More Ads Unlikely to Counteract High Web Radio Royalty Threat

The proposed increase in digital music Webcasting royalty fees is still not guaranteed, but if the threat does become reality, Webcasters agree a boost in online ad revenues won’t ensure survival. Indeed, some worry the potentially devastating impact of the rate hike could deter advertisers from exploring the medium at all.

“I don’t believe there’s anything we can do from an advertising standpoint to mitigate the CRB [Copyright Royalty Board] decision,” said Joe Kennedy, CEO of Pandora, a service that helps users refine personalized music streams based on preferences for songs or artists. The CRB earlier this month set new royalty fees effective retroactively through the beginning of 2006. If made official, pending rehearing of arguments against the proposed rates, royalties would rise from $.0008 per performance per listener for 2006 to $.0019 per performance per listener in 2010.

“The royalty decision assumes we can increase the advertising per user per hour by two and a half to three times and that’s just a wildly unrealistic assumption,” said Kennedy. “Just because there are more people [streaming music] and more advertiser dollars chasing them doesn’t mean you can stuff in more ads per hour.” The industry’s dilemma, added Kennedy, does not necessitate advertisers will be willing to cough up higher CPMs, either. Pandora has ramped up its sales force from one to nine in the past year in the hopes of grabbing more ad dollars.

“Most of our affiliates have been looking for revenue solutions for awhile,” said Jennifer Lane, president of online radio ad network Net Radio Sales, suggesting the sheer nature of the business is what is driving those efforts, not the rate leap. “I’m not sure the increased royalties are necessarily going to change that,” she added. The firm, which sells in-stream audio ads, synched in-player banners and pre-roll audio and video ads, works with over 500 small and large online stations including Cox Radio, AccuRadio and Radioio.

Multi-channel electronic dance music service Digitally Imported also is also part of the Net Radio Sales network. Digitally Imported Founder and Manager Ari Shohat told ClickZ News, “We are always trying to get as much ad revenue as possible.” He questioned the viability of a business that could sell enough ads to afford the royalty fees. “There would be nobody left listening on such a radio station either with so many ads,” he continued. The company offers display and streaming audio ads, and counts American Express, HP and Remax among its advertiser clients.

Jeff Bachmeier, president of online Eighties and retro music station Club 977 affirmed what Shohat and others have concluded, stating, “We’d have to sell over 20 minutes of ad time an hour just to pay the fees.”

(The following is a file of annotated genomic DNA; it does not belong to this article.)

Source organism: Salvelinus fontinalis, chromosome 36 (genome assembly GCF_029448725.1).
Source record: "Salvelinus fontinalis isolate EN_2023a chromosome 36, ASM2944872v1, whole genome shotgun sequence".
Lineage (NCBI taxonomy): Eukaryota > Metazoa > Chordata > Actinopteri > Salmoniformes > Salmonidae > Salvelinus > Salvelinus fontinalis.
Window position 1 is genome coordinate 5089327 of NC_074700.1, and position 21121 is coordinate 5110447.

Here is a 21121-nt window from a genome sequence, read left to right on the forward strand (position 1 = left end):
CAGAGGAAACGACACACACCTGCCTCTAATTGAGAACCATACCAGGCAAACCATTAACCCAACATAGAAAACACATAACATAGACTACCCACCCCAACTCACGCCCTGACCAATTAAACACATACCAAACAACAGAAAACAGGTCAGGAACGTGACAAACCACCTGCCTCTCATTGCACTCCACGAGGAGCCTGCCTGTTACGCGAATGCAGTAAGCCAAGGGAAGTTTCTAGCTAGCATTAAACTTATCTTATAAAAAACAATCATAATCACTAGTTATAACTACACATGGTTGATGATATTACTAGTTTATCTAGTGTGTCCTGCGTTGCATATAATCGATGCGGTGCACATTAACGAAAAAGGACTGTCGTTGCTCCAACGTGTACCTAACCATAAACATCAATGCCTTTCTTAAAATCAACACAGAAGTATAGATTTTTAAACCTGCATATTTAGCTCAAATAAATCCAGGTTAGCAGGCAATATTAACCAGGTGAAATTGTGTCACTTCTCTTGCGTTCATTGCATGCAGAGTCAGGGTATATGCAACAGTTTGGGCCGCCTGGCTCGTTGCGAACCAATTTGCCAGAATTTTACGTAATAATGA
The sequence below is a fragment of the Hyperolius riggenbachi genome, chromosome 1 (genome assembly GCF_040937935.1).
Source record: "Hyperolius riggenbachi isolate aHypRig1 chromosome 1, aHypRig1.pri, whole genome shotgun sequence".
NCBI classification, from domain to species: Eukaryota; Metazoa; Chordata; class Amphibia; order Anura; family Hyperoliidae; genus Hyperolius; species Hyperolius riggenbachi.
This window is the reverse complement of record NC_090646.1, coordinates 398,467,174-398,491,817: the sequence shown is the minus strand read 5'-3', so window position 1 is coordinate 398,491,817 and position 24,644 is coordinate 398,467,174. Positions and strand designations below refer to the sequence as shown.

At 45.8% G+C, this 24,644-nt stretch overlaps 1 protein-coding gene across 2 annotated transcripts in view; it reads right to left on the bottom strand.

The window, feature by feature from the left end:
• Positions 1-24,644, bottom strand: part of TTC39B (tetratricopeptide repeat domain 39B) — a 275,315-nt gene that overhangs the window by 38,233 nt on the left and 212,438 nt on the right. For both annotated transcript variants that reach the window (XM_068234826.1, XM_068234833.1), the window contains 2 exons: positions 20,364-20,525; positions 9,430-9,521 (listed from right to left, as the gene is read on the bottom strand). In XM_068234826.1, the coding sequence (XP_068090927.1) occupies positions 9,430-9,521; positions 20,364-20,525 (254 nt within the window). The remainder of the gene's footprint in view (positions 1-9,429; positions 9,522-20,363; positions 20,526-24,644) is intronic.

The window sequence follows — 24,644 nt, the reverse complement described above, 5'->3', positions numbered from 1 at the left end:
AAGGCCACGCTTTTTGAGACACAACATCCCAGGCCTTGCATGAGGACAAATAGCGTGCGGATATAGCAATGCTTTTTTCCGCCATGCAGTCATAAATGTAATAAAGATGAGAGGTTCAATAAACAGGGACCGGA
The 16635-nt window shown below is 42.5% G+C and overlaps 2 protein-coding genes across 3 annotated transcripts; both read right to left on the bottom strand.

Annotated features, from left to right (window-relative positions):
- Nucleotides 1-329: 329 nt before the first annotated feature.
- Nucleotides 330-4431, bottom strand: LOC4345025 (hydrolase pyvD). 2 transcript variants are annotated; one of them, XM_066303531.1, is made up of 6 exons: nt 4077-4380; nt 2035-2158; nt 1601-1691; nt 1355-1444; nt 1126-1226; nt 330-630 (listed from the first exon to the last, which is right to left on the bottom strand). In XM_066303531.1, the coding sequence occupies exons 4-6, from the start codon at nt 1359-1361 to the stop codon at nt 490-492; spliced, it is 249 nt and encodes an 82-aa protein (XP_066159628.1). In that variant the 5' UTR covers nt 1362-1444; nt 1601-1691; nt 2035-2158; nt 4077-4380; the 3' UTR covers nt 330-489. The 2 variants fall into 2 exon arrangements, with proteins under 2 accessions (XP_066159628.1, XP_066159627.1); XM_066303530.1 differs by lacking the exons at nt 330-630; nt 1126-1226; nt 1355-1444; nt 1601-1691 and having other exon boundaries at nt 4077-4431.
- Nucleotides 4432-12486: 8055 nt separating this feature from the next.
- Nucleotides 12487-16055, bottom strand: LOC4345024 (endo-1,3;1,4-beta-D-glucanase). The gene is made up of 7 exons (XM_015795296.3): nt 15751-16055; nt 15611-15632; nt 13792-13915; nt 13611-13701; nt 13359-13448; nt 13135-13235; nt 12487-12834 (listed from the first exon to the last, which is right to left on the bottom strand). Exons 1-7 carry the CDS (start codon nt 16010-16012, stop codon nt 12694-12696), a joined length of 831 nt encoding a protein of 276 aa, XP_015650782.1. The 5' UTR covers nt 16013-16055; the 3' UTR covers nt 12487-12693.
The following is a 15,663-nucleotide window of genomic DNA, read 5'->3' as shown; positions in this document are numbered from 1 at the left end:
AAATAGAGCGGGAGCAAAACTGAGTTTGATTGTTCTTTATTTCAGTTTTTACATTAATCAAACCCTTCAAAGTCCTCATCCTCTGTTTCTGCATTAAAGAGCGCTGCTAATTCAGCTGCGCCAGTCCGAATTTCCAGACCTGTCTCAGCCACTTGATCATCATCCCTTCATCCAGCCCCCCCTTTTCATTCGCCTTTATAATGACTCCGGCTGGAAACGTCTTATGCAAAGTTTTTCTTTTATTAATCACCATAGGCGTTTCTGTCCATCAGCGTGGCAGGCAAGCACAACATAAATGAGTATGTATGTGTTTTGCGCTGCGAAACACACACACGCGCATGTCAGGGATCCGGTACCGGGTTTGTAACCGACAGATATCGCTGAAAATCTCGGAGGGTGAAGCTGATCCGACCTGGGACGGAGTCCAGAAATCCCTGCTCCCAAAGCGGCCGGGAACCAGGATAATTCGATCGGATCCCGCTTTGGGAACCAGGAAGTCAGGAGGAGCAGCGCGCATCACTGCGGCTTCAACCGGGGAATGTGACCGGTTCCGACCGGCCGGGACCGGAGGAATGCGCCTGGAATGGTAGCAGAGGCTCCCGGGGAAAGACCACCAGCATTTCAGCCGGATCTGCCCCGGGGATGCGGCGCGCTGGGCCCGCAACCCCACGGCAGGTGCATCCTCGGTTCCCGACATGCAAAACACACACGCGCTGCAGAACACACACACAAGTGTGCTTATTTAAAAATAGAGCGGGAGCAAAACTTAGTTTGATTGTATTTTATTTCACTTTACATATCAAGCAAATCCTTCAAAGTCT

Multi-channel Internet radio station AccuRadio, for instance, earned $400,000 in revenues in 2006, but would owe $600,000 in royalty fees if the ruling stands, according to VP of Music Programming Paul Maloney, who also acts as editor of industry news site RAIN: Radio and Internet Newsletter. “The advertising reality is just not there. It does not add up,” he said.

Industry insiders believe the CRB based the new rates on Web radio ad revenue assessments. A January 2007 JPMorgan report on radio broadcasting pegged the Internet radio industry at $500 million in 2006. The report estimated online radio CPMs grew from about $1 in 2003 to an average of about $5-6 in 2006, compared to about $3-7 CPMs for terrestrial radio networks and $10-12 for terrestrial spots.

Free-form listener-supported radio station WFMU has been negotiating royalty-free agreements with artists for about four years in preparation for the long-anticipated CRB rate increase. More than half of the songs in its library won’t require royalties when played, said Station Manager Ken Freedman.

“We get approached for ads all the time right now and we always turn them down,” said Freedman. The station doesn’t accept advertising on its site or in its terrestrial form, but a future service it is developing will, according to Freedman. The unnamed separate sister site, set to launch sometime next year, will be a repository of music, radio shows and podcasts, all royalty-free. WFMU expects to sell placements directly to advertisers on the site, in addition to joining a network such as Google’s AdSense; the station is in the process of hiring someone to run the new operation.

Radioio founder Mike Roe believes his firm is doing everything it can to spur ad sales. Still, he wonders whether Internet radio services will be relying on ad support as much in the future. “The bigger question is how many Internet radio broadcasters are going to consider moving their services over to a subscription-only basis,” said Roe.

In fact, he worries the royalty increase could spook advertisers. “A lot of us are wondering, ‘Will this put a dark cloud over the industry so that advertisers will be afraid of the medium?'”

In the end, though, Roe is hopeful. “I really do believe that this, too, shall pass,” he continued. “Five years ago this was not an industry.”

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